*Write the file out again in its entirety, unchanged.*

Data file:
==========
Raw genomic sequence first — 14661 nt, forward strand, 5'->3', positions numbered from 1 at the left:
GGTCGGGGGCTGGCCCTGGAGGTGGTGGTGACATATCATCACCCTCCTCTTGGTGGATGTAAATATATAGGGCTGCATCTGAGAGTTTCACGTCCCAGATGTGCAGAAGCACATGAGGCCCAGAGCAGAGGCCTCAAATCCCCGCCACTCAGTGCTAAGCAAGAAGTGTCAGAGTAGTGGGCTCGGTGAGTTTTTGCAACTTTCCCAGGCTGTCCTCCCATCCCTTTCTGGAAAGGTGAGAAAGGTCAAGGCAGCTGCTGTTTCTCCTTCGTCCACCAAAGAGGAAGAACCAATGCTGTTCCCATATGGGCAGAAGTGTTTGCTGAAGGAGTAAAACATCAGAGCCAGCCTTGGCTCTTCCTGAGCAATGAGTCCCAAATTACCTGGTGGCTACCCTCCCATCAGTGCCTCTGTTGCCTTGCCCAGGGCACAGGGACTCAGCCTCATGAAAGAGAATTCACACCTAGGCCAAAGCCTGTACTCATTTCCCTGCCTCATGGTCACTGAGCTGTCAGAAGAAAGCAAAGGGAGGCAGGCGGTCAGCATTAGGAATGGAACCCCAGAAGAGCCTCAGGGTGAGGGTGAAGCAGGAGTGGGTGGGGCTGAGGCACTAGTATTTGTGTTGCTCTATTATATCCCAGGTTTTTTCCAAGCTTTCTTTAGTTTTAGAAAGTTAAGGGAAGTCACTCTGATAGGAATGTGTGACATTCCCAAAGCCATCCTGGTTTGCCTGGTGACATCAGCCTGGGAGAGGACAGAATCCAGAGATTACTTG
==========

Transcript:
Raw genomic sequence first — 14661 nt, forward strand, 5'->3', positions numbered from 1 at the left:
GGTCGGGGGCTGGCCCTGGAGGTGGTGGTGACATATCATCACCCTCCTCTTGGTGGATGTAAATATATAGGGCTGCATCTGAGAGTTTCACGTCCCAGATGTGCAGAAGCACATGAGGCCCAGAGCAGAGGCCTCAAATCCCCGCCACTCAGTGCTAAGCAAGAAGTGTCAGAGTAGTGGGCTCGGTGAGTTTTTGCAACTTTCCCAGGCTGTCCTCCCATCCCTTTCTGGAAAGGTGAGAAAGGTCAAGGCAGCTGCTGTTTCTCCTTCGTCCACCAAAGAGGAAGAACCAATGCTGTTCCCATATGGGCAGAAGTGTTTGCTGAAGGAGTAAAACATCAGAGCCAGCCTTGGCTCTTCCTGAGCAATGAGTCCCAAATTACCTGGTGGCTACCCTCCCATCAGTGCCTCTGTTGCCTTGCCCAGGGCACAGGGACTCAGCCTCATGAAAGAGAATTCACACCTAGGCCAAAGCCTGTACTCATTTCCCTGCCTCATGGTCACTGAGCTGTCAGAAGAAAGCAAAGGGAGGCAGGCGGTCAGCATTAGGAATGGAACCCCAGAAGAGCCTCAGGGTGAGGGTGAAGCAGGAGTGGGTGGGGCTGAGGCACTAGTATTTGTGTTGCTCTATTATATCCCAGGTTTTTTCCAAGCTTTCTTTAGTTTTAGAAAGTTAAGGGAAGTCACTCTGATAGGAATGTGTGACATTCCCAAAGCCATCCTGGTTTGCCTGGTGACATCAGCCTGGGAGAGGACAGAATCCAGAGATTACTTG